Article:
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Underwriting (UW) services are provided by some large financial institutions, such as banks, insurance companies and investment houses, whereby they guarantee payment in case of damage or financial loss and accept the financial risk for liability arising from such guarantee. An underwriting arrangement may be created in a number of situations including insurance, issues of security in a public offering, and bank lending, among others. The person or institution that agrees to sell a minimum number of securities of the company for commission is called the underwriter.
The term "underwriting" derives from the Lloyd's of London insurance market. Financial backers (or risk takers), who would accept some of the risk on a given venture (historically a sea voyage with associated risks of shipwreck) in exchange for a premium, would literally write their names under the risk information that was written on a Lloyd's slip created for this purpose.
In the financial primary market, securities underwriting is the process by which investment banks raise investment capital from buyers on behalf of corporations and governments by issuing securities (such as stocks or bonds). As an underwriter, the investment bank guarantees a price for these securities, facilitates the issuance of the securities, and then sells them to the public (or retains them for their own proprietary account). This process is often seen in initial public offerings (IPOs), where investment banks help a corporation raise funds from the public. The underwriter is obligated to purchase the entire issue at a predetermined price before reselling the securities in the market. Should they not be able to find buyers, they will have to hold some securities themselves. In order to reduce the risk, they may form a syndicate with other investment banks. Each bank will buy a portion of the security issue, and typically resell securities from that portion to the public. Underwriters make their profit from the price difference (called "underwriting spread") between the price they pay the issuer and what they collect from buyers or from broker-dealers who buy portions of the offering.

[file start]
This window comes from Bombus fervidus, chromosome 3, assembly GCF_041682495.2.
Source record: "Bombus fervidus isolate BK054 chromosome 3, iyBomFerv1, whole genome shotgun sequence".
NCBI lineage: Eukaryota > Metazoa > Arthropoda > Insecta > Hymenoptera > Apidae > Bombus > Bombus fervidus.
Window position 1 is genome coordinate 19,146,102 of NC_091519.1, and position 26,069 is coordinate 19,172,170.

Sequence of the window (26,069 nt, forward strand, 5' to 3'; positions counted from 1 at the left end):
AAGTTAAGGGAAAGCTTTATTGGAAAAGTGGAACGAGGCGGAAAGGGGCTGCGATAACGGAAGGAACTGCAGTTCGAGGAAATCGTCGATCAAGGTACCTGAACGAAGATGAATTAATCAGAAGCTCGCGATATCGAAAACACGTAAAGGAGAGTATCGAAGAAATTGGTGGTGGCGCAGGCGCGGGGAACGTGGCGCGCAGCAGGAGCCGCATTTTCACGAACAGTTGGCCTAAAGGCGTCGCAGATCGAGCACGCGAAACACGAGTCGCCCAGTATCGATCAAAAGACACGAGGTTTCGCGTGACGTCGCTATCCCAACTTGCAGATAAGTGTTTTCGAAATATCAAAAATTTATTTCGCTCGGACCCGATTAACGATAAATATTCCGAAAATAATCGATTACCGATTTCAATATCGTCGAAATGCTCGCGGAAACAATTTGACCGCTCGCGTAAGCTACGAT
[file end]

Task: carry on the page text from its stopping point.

The services provided in the process of underwriting include:
- Giving advice on whether to issue stocks or bonds, the timing of issuance (ideally, corporations should sell securities when they will obtain the highest possible price). Underwriters also have to determine at what price the security should be sold.
- Filing documents: assisting companies with making the filings required by financial authorities. Companies issuing new securities to the general public must file a registration statement detailing their financial conditions, management, competition, industry, experience, funding purposes, and securities' risk assessment. A portion of this statement is reproduced in a document called a prospectus, which investors can access to obtain information about new securities.
- Underwriting: A company sells the entire issue to the underwriter at an agreed price. The underwriter will then sell it to the public at a higher price to achieve a profit, to the extent that it does not retain part of the issue as a proprietary holding.
Risk, exclusivity, and reward
Once the underwriting agreement is struck, the underwriter bears the risk of being unable to sell the underlying securities, and the cost of holding them on its books until such time in the future that they may be favorably sold.
If the instrument is desirable, the underwriter and the securities issuer may choose to enter into an exclusivity agreement. In exchange for a higher price paid upfront to the issuer, or other favorable terms, the issuer may agree to make the underwriter the exclusive agent for the initial sale of the securities instrument. That is, even though third-party buyers might approach the issuer directly to buy, the issuer agrees to sell exclusively through the underwriter.
In summary, the securities issuer gets cash up front, access to the contacts and sales channels of the underwriter, and is insulated from the market risk of being unable to sell the securities at a good price. The underwriter receives a profit from the markup, plus the possibility of an exclusive sales agreement.